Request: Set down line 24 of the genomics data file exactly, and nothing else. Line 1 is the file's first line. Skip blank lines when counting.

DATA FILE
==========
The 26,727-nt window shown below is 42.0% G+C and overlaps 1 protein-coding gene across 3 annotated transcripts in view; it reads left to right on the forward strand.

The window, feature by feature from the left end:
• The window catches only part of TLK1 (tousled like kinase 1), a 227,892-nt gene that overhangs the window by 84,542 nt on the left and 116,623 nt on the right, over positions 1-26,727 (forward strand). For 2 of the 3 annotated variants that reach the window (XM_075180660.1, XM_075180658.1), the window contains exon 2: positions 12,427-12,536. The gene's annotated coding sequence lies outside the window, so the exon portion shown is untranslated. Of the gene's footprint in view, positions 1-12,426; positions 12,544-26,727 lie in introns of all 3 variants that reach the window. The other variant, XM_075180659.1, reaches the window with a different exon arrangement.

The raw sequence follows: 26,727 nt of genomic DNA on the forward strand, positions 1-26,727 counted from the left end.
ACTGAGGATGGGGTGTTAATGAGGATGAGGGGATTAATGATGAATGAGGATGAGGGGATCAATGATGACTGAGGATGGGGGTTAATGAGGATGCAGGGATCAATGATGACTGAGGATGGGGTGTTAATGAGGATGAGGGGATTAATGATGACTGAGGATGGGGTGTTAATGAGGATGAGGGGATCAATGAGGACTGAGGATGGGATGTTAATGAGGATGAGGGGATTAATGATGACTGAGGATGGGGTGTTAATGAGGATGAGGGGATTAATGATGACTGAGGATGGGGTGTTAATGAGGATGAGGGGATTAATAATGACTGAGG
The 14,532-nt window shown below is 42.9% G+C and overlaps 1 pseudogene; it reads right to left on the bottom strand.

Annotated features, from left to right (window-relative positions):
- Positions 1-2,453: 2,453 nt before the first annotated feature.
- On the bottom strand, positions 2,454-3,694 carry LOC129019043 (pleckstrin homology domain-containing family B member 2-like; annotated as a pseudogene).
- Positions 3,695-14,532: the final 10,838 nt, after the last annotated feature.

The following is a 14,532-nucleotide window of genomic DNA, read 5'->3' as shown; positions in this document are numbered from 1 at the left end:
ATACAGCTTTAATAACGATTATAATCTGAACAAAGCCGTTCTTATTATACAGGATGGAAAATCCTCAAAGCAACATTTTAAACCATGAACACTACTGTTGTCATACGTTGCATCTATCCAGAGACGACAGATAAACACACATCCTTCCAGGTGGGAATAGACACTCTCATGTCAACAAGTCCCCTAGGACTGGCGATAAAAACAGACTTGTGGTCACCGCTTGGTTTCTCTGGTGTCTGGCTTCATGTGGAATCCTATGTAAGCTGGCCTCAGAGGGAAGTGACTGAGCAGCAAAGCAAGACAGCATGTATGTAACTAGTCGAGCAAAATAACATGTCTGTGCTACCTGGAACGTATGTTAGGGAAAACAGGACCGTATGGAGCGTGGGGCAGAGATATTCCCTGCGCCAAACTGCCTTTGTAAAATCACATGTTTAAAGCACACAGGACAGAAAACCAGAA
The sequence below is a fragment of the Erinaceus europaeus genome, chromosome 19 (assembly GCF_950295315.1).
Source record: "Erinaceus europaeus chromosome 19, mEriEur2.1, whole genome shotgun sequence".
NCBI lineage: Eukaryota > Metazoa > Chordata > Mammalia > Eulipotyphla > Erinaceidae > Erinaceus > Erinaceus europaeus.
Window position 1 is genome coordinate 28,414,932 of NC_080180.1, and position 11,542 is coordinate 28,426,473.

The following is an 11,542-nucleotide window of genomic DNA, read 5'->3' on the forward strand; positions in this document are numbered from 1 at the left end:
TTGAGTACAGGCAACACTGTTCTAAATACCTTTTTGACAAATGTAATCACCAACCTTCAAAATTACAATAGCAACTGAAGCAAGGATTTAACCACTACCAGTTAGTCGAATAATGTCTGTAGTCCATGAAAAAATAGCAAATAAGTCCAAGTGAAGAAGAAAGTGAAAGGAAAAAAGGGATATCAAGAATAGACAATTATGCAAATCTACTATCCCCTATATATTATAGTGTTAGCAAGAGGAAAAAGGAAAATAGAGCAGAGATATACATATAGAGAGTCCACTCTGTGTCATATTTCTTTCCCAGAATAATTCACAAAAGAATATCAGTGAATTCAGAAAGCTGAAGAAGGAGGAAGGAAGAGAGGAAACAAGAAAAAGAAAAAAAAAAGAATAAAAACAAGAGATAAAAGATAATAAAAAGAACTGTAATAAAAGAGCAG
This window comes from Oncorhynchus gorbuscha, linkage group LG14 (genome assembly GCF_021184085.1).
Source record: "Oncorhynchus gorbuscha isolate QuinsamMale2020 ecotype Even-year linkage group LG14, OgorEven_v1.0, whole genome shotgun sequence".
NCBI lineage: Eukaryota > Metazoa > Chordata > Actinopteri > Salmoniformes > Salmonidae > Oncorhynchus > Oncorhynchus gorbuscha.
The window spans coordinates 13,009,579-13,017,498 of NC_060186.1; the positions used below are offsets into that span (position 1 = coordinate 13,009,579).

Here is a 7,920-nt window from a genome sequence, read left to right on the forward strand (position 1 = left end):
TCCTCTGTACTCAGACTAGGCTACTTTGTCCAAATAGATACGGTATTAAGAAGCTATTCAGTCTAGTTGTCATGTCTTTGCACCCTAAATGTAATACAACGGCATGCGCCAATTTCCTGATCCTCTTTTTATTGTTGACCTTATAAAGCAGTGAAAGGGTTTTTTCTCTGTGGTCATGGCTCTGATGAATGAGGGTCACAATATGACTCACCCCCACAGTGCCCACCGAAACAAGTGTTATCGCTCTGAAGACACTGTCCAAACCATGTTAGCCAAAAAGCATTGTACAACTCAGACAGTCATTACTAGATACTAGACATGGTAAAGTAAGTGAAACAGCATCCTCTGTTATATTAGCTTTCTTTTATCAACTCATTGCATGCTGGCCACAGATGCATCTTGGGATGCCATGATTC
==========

TCCTCTGTACTCAGACTAGGCTACTTTGTCCAAATAGATACGGTATTAAGAAGCTATTCAGTCTAGTTGTCATGTCTTTGCACCCTAAATGTAATACAACGGCATGCGCCAATTTCCTGATCCTCTTTTTATTGTTGACCTTATAAAGCAGTGAAAGGGTTTTTTCTCTGTGGTCATGGCTCTGATGAATGAGGGTCACAATATGACTCACCCCCACAGTGCCCACCGAAACAAGTGTTATCGCTCTGAAGACACTGTCCAAACCATGTTAGCCAAAAAGCATTGTACAACTCAGACAGTCATTACTAGATACTAGACATGGTAAAGTAAGTGAAACAGCATCCTCTGTTATATTAGCTTTCTTTTATCAACTCATTGCATGCTGGCCACAGATGCATCTTGGGATGCCATGATTC